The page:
Mozart: Don Giovanni

WORKS: Don Giovanni
PERFORMER: Tito Gobbi, Elisabeth Schwarzkopf, Josef Greindl; Vienna State Opera Chorus, Vienna PO/Furtwängler
CATALOGUE NO: CHS 5 66567 2 ADD mono
‘Recorded in forty-eight parts’, says the booklet, and sure enough when Henri Büsser’s 1923 ‘78’ set of Massenet’s Manon – the work’s recording debut – was first released, it occupied as many shellac sides. Büsser directs a spirited, atmospheric and occasionally ragged performance: the sound is boxy and mono-dimensional, but the singing mostly delightful. Best is Léon Ponzio’s stylish and beautifully sung Lescaut, though the Belgian-born soprano Fanny Heldy brings plenty of brilliance to the title role, and the whole is so vivaciously idiomatic that one can forgive the odd casting inadequacy. Furthermore, American remastering wizard Ward Marston has surpassed himself with transfers from notoriously difficult originals, and his own label provides exemplary documentation.


Leap five years forwards and recording standards improve dramatically, the microphone having taken over from the acoustical horn, a real boon for opera. Ravel’s one-act comedy L’heure espagnole must have been a godsend to engineers bent on making an impact, what with its ticking clocks, transparent scoring and varied vocal requirements. Ravel himself is said to have supervised the HMV recording conducted by Georges Truc; he certainly favoured Jeanne Krieger (as Truc’s Concepción), and must have delighted in the clarity, ardour and overall attentiveness of Truc’s performance. Pearl’s excellent CD transfer shares its disc-space with a characterful Ma mère l’oye Suite under Piero Coppola and a lustrous Rapsodie espagnole under Stokowski – both dating from 1934.

Turning to Wilhelm Furtwängler’s riveting Salzburg performance of Mozart’s Don Giovanni (July 1950) marks a levelling off rather than an improvement in sonic standards: although recorded on tape, Austrian Radio’s live relay suffers peak distortion and congestion, faults that the guys at EMI could only partially counter. But what a performance! Tito Gobbi is a beguiling Don, Ljuba Welitsch a scorching Donna Anna, Irmgard Seefried a seductive Zerlina (just try ‘Là ci darem la mano’), Elisabeth Schwarzkopf an intense and focused Donna Elvira – and then there’s Furtwängler, initially slow-burning but with endless reserves of power on hand for the big moments. Forget Furtwängler’s better-recorded 1954 Salzburg Don Giovanni (also on EMI), an altogether less gripping experience.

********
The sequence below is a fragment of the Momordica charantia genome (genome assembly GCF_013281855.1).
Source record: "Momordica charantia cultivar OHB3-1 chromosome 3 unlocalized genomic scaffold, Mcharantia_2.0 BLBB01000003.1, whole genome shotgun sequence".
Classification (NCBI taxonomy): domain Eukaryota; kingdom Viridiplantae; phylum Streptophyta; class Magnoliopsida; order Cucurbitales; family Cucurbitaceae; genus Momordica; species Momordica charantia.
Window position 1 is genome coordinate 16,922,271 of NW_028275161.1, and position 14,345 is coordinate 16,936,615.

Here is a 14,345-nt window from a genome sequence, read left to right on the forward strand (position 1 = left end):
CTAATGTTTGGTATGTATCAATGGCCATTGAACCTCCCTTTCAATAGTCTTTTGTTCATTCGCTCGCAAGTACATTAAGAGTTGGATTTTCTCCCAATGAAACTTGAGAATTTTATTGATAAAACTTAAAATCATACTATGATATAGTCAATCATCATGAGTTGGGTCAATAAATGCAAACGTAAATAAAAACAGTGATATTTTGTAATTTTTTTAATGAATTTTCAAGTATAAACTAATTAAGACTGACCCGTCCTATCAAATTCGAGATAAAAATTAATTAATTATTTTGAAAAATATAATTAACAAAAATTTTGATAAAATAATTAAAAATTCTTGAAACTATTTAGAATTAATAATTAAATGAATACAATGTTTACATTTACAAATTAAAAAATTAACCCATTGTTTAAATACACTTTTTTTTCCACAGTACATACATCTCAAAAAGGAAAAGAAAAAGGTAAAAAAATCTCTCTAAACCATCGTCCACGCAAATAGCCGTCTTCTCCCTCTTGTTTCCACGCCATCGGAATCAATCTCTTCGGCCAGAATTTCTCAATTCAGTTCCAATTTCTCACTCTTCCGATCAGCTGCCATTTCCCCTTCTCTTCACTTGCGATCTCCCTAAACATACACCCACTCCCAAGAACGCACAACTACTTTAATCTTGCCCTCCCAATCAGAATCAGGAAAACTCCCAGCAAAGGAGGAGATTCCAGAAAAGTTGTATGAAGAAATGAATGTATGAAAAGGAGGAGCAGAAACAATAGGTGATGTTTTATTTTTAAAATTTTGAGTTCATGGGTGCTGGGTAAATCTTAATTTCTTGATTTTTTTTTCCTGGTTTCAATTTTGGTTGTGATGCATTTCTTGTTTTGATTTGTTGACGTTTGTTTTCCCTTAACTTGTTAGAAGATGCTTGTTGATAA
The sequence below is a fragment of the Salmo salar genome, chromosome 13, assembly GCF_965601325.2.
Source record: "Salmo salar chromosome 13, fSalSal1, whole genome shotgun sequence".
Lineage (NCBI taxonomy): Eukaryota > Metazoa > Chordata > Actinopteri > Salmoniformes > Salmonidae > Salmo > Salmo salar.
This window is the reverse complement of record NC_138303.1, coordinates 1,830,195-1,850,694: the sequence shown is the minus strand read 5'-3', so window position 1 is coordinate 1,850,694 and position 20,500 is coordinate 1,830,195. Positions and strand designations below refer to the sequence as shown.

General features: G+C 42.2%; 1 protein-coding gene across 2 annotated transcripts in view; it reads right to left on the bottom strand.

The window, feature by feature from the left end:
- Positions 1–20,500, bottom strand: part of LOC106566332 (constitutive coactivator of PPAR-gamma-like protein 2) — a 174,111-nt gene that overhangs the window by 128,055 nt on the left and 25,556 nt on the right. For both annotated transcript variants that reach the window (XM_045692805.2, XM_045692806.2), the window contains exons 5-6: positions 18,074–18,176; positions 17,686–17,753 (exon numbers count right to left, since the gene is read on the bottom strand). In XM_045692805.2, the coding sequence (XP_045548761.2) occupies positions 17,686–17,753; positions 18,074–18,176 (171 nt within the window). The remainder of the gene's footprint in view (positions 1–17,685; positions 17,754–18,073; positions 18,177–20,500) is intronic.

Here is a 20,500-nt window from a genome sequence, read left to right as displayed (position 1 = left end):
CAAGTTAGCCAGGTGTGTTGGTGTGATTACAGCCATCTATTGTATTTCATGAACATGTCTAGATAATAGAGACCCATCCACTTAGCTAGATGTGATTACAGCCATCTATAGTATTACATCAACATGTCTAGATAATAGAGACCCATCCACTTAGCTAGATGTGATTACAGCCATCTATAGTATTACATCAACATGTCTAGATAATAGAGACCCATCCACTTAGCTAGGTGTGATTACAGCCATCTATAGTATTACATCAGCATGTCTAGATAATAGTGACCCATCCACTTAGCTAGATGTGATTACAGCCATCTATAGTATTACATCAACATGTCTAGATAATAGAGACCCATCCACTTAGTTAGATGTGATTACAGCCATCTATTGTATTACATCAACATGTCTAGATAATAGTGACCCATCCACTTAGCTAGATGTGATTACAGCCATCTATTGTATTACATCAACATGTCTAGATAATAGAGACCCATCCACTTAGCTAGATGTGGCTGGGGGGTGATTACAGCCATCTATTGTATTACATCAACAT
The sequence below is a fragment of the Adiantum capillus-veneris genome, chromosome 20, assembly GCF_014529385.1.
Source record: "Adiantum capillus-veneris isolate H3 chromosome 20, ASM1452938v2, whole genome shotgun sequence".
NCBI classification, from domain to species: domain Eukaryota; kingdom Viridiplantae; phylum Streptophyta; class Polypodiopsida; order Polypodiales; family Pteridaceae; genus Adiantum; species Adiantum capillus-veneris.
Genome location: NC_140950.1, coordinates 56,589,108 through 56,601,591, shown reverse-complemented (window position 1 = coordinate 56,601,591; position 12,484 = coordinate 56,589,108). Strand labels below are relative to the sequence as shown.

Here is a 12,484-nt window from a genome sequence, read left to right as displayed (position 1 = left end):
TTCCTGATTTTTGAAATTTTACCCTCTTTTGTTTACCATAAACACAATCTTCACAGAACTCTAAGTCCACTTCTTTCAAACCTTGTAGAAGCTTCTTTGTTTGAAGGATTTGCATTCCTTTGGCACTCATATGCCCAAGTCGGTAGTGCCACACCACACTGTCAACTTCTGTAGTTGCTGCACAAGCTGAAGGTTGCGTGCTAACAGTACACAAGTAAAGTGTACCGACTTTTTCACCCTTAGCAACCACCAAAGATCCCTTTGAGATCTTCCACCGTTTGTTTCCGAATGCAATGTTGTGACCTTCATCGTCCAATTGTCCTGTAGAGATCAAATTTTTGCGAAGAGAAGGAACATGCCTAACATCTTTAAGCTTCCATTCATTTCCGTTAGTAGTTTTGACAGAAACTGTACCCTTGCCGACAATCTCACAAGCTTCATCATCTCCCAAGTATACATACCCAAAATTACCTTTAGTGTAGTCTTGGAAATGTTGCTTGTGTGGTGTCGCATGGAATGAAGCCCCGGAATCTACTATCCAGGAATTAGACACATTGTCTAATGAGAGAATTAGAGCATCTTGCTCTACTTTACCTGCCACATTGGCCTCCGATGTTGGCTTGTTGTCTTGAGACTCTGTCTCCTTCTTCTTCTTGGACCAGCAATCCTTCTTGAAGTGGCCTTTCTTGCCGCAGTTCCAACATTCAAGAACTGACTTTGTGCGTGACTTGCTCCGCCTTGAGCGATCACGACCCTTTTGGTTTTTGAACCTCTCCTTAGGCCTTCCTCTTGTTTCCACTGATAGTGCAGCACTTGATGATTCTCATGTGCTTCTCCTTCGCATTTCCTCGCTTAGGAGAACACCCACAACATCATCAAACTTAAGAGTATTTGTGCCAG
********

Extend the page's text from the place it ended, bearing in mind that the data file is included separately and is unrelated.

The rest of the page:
The latest crop of recital discs is dominated by two Romophone twin-packs, each a ‘volume one’ of a planned ‘complete edition’. The first features Mattia Battistini, ‘the oldest great singer who made records while still in the plenitude of his powers’ (I quote Michael Scott’s expert annotation). The opening track returns us to Don Giovanni with a cocky, off-the-cuff ‘Fin ch’han dal vino’, agile, vocally resplendent and enthusiastically applauded by a small but game gathering. Still, the best is yet to come: a remarkable Eugene Onegin aria, music from Rubinstein’s The Demon (Chaliapin territory, nobly declaimed), plus Verdi, Massenet, Wagner, etc – always ample of breath, interpretatively free, tonally mellifluous and truly bel canto. The contralto Ernestine Schumann-Heink is rather more of an acquired taste, although the voice itself is quite extraordinary (Brahms admired her Alto Rhapsody) and her tragic biography even more so. This first selection includes a plethora of songs and a Rheingold fragment (Schumann-Heink had sung in The Ring under Mahler’s baton). Both Romophone collections feature first-rate Ward Marston refurbishments.

Preiser records are continuing their admirable vocal ‘quartet’ selections, each devoted to four German singers in a particular voice range. Four German Contraltos of the Past is particularly interesting in that it features Eva Liebenberg, a glamorous presence in Berlin during the Twenties and a one-time guest at Bayreuth who, because of her Jewish origins, disappeared from view until after the Second World War. Liebenberg’s vibrant singing graces Gluck, Handel and Wagner, though when it comes to Gluck I’d find it difficult to choose between Liebenberg in Orfeo ed Euridice (1929) and Margarete Klose in Alceste (1938). Klose was a supremely sensitive artist with an acute feeling for verbal nuance, and her contribution (largely Verdi) shines even within a programming context that also includes Luise Willer and the admirable Maria Olszewska.


From Testament comes vivid reportage of young Giuseppe di Stefano, a major operatic star of the Fifties and Sixties who had been drafted into the Italian army in 1941, but whose fragile health meant singing for the MO and a relatively early discharge. The collection includes Italian ‘pop’ songs of the day and operatic arias, with a couple of unpublished items thrown in for good measure. The voice itself was sweet as a nut in the Forties (the period most heavily represented), though a 1955 Puccini sequence represents di Stefano’s early maturity. Andrew Walter’s Abbey Road transfers are all one could wish for, and Testament’s documentation is usefully comprehensive.